Let’s ponder that, shall we? Why is Chandra seeing so much play in winning decklists all of a sudden? Did people suddenly remember that Chandra exists?
Not really… people have been playing with the card off and on for a while now. Why then is it starting to show back up?
Lifebane Zombie has driven the format to a place where Chandra, Pyromaster is well-positioned. On one level, its popularity has made the Jund Monsters deck
somewhat less viable due to the ability to take away Polukranos and Ghor-Clan Rampager on curve while still putting a clock on the Monsters player. On the
next level, the fact that it’s now such a widely played card, having a threat that’s impervious to its trigger while also being able to take out the Zombie
by ticking up is incredibly beneficial. It’s just a well-positioned midrange card that doesn’t roll over to the terror of green midrange decks right now.
Additionally, against a deck like Mono-Black Devotion that wants to grind you out, having a recurring source of card advantage is also incredibly useful.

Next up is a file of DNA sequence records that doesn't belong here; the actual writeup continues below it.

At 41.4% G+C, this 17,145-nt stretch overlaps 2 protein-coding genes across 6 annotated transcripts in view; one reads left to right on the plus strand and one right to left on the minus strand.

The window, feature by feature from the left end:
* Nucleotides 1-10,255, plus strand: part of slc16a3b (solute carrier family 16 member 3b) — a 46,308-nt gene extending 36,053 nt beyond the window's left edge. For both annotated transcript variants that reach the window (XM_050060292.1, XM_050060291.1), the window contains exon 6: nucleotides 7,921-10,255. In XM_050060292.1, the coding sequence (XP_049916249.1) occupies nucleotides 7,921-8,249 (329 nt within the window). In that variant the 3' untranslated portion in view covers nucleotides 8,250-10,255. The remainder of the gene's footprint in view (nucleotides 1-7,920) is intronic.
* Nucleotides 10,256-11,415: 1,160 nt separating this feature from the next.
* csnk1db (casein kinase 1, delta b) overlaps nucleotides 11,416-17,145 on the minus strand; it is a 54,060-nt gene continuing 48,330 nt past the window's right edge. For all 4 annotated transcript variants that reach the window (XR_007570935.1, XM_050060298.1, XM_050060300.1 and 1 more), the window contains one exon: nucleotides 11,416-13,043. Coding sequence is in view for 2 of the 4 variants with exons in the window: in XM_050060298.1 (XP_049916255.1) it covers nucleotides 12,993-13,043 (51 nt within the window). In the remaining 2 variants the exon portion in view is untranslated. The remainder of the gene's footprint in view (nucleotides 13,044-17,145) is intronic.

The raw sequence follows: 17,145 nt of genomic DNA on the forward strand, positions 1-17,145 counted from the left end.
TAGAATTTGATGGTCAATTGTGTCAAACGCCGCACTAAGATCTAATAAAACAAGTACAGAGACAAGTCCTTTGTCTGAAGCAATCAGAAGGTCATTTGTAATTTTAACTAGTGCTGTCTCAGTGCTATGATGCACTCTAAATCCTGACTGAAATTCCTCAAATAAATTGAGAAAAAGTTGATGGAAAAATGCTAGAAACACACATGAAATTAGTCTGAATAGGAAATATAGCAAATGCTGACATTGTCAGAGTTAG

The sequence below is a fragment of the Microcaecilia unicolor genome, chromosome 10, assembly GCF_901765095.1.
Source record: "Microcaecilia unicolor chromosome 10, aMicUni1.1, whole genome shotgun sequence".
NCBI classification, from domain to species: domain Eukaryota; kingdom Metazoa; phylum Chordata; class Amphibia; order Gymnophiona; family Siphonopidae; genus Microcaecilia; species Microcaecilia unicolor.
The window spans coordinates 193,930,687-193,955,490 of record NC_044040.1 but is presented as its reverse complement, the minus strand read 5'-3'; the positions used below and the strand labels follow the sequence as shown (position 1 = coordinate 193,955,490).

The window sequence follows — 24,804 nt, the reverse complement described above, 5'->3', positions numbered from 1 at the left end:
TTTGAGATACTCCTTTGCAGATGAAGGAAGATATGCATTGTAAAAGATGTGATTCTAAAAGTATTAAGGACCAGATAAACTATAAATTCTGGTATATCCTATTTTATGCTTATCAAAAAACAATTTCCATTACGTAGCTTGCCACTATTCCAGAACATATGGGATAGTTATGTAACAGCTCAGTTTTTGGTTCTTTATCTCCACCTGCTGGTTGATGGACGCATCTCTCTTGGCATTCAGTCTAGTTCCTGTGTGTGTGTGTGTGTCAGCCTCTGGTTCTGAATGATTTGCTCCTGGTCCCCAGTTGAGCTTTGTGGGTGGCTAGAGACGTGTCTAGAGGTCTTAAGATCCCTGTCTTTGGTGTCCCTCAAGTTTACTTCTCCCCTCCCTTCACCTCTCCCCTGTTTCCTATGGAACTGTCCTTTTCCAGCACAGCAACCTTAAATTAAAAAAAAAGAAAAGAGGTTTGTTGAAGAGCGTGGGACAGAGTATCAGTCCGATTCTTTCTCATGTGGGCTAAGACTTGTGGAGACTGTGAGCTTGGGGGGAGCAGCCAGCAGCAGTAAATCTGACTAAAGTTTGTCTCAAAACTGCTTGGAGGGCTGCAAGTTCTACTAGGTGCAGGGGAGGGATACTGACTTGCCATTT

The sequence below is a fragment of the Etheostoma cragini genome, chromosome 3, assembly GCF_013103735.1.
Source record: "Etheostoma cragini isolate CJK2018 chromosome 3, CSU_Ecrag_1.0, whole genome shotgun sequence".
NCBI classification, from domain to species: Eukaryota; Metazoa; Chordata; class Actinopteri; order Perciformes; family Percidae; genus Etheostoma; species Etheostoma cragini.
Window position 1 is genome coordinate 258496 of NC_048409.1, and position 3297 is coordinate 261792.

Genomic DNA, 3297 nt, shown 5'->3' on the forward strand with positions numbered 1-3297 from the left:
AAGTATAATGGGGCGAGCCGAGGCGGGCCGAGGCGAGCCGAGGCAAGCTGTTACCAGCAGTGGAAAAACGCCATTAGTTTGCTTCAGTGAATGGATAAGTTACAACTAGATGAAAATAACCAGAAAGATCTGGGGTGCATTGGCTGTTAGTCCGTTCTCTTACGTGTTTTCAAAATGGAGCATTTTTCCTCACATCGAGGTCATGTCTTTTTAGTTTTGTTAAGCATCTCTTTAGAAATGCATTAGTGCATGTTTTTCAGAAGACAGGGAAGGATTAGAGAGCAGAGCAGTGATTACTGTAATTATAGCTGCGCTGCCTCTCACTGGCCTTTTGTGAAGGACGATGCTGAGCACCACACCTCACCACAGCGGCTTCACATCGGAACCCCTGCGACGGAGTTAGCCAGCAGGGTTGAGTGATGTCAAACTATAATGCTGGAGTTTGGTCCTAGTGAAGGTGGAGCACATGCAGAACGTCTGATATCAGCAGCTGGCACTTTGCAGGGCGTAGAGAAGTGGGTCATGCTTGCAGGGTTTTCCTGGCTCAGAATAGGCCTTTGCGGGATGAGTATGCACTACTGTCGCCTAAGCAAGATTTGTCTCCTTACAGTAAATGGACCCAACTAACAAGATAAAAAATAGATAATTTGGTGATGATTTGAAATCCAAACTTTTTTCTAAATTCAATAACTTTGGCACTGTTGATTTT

Now, people are starting to build around Lifebane though; there are writers who are actively saying that Lifebane is becoming invalidated and that people
should look to possibly playing Nightveil Specter in their Black Devotion lists. If this is the case, this affects Chandra’s positioning in multiple ways.
First, Nightveil Specter is much better against Chandra. Second, if people are moving away from Lifebane, perhaps we should be moving back towards
Polukranos and the like. Also, if we can’t reliably take out a threat with Chandra (i.e, if we’re up against Desecration Demon and Nightveil Specter with a
Chandra in hand, it’s not going to get much done), then is it really worth playing?